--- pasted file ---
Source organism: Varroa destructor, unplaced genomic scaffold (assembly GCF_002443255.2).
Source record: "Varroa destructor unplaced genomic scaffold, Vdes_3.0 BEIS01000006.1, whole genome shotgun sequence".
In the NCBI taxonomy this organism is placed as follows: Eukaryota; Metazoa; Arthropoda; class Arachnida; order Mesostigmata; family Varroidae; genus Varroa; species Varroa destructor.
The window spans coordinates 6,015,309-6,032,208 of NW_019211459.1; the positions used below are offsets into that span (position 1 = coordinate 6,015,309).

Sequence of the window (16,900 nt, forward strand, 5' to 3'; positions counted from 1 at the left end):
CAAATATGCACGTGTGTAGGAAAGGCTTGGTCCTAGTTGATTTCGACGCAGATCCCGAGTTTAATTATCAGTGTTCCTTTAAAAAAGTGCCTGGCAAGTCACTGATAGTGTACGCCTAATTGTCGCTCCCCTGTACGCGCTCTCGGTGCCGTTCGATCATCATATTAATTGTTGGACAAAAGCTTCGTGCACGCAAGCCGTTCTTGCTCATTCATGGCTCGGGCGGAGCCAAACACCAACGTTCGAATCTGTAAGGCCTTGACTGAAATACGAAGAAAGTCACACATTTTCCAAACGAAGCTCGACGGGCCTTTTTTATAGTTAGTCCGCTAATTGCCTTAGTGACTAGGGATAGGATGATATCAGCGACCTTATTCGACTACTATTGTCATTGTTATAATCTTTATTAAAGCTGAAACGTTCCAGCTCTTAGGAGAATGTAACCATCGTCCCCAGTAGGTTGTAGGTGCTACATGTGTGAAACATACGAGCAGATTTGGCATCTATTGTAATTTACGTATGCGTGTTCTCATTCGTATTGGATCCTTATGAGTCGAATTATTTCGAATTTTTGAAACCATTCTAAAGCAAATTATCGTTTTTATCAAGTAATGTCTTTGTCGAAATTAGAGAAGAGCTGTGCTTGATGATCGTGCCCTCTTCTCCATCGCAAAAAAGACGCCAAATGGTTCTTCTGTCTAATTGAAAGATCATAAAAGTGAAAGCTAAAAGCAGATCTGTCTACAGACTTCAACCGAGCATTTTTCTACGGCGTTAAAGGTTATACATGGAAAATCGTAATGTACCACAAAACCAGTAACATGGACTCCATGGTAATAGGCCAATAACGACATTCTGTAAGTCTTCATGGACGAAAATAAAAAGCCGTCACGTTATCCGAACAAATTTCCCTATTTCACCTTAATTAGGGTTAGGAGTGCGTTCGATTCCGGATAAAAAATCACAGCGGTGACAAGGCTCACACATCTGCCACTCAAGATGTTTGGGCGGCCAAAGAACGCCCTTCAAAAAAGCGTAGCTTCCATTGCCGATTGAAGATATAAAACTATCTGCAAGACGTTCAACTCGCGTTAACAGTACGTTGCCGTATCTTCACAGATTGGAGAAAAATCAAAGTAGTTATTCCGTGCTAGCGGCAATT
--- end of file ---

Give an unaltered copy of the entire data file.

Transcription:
Source organism: Varroa destructor, unplaced genomic scaffold (assembly GCF_002443255.2).
Source record: "Varroa destructor unplaced genomic scaffold, Vdes_3.0 BEIS01000006.1, whole genome shotgun sequence".
In the NCBI taxonomy this organism is placed as follows: Eukaryota; Metazoa; Arthropoda; class Arachnida; order Mesostigmata; family Varroidae; genus Varroa; species Varroa destructor.
The window spans coordinates 6,015,309-6,032,208 of NW_019211459.1; the positions used below are offsets into that span (position 1 = coordinate 6,015,309).

Sequence of the window (16,900 nt, forward strand, 5' to 3'; positions counted from 1 at the left end):
CAAATATGCACGTGTGTAGGAAAGGCTTGGTCCTAGTTGATTTCGACGCAGATCCCGAGTTTAATTATCAGTGTTCCTTTAAAAAAGTGCCTGGCAAGTCACTGATAGTGTACGCCTAATTGTCGCTCCCCTGTACGCGCTCTCGGTGCCGTTCGATCATCATATTAATTGTTGGACAAAAGCTTCGTGCACGCAAGCCGTTCTTGCTCATTCATGGCTCGGGCGGAGCCAAACACCAACGTTCGAATCTGTAAGGCCTTGACTGAAATACGAAGAAAGTCACACATTTTCCAAACGAAGCTCGACGGGCCTTTTTTATAGTTAGTCCGCTAATTGCCTTAGTGACTAGGGATAGGATGATATCAGCGACCTTATTCGACTACTATTGTCATTGTTATAATCTTTATTAAAGCTGAAACGTTCCAGCTCTTAGGAGAATGTAACCATCGTCCCCAGTAGGTTGTAGGTGCTACATGTGTGAAACATACGAGCAGATTTGGCATCTATTGTAATTTACGTATGCGTGTTCTCATTCGTATTGGATCCTTATGAGTCGAATTATTTCGAATTTTTGAAACCATTCTAAAGCAAATTATCGTTTTTATCAAGTAATGTCTTTGTCGAAATTAGAGAAGAGCTGTGCTTGATGATCGTGCCCTCTTCTCCATCGCAAAAAAGACGCCAAATGGTTCTTCTGTCTAATTGAAAGATCATAAAAGTGAAAGCTAAAAGCAGATCTGTCTACAGACTTCAACCGAGCATTTTTCTACGGCGTTAAAGGTTATACATGGAAAATCGTAATGTACCACAAAACCAGTAACATGGACTCCATGGTAATAGGCCAATAACGACATTCTGTAAGTCTTCATGGACGAAAATAAAAAGCCGTCACGTTATCCGAACAAATTTCCCTATTTCACCTTAATTAGGGTTAGGAGTGCGTTCGATTCCGGATAAAAAATCACAGCGGTGACAAGGCTCACACATCTGCCACTCAAGATGTTTGGGCGGCCAAAGAACGCCCTTCAAAAAAGCGTAGCTTCCATTGCCGATTGAAGATATAAAACTATCTGCAAGACGTTCAACTCGCGTTAACAGTACGTTGCCGTATCTTCACAGATTGGAGAAAAATCAAAGTAGTTATTCCGTGCTAGCGGCAATT